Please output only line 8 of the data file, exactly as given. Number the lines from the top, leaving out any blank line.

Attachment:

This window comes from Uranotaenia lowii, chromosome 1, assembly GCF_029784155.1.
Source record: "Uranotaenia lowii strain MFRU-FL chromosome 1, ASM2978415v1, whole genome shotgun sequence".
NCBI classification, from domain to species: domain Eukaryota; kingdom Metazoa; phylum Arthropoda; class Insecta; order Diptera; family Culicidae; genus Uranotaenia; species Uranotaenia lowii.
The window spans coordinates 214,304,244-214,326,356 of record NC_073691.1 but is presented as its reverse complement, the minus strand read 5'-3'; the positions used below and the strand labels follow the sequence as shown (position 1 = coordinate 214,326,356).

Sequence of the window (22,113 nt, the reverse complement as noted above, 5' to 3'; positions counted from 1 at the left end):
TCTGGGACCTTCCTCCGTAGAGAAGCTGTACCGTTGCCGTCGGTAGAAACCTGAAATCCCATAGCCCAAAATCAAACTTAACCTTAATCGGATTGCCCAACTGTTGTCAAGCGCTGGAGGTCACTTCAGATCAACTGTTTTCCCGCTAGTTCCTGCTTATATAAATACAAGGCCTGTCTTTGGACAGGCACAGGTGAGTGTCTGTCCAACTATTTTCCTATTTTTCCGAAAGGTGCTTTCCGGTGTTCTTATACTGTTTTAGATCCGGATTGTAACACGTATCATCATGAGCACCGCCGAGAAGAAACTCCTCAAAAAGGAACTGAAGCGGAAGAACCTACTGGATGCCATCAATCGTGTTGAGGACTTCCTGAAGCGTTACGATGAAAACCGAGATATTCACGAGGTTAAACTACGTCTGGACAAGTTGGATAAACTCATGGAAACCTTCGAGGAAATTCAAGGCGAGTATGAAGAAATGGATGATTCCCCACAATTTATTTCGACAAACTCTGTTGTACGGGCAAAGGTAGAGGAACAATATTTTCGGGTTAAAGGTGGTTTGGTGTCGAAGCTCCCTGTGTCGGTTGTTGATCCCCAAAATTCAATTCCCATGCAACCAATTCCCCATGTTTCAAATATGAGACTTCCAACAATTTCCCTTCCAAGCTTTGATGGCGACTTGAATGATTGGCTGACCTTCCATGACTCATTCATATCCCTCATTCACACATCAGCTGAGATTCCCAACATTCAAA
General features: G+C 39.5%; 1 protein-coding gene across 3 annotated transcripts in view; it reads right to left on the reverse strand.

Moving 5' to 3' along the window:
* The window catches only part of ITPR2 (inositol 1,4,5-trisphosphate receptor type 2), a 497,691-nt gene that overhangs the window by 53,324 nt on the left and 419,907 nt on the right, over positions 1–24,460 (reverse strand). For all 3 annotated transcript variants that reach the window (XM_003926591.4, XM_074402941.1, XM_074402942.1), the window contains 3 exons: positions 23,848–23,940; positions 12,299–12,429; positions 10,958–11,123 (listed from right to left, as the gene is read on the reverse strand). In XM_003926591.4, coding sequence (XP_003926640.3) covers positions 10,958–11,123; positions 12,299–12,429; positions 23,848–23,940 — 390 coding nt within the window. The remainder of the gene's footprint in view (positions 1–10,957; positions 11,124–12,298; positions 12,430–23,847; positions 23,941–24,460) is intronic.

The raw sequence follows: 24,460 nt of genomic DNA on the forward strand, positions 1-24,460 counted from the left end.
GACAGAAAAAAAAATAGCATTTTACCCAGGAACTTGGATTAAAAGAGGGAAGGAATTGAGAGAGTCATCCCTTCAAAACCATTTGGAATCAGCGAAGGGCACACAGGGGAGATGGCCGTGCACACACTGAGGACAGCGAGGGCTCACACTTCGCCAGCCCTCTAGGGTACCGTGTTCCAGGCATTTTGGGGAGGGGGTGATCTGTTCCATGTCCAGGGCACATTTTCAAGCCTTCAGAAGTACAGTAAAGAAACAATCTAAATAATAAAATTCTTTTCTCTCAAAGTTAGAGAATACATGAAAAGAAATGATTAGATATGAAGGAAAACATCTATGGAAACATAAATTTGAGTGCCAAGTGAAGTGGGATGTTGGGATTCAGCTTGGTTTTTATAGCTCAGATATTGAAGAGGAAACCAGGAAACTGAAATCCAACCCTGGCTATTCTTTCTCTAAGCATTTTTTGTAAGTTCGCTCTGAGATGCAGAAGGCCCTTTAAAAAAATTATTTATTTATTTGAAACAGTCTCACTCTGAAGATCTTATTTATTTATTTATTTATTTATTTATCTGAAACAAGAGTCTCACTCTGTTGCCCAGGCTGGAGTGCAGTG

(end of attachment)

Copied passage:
Moving 5' to 3' along the window: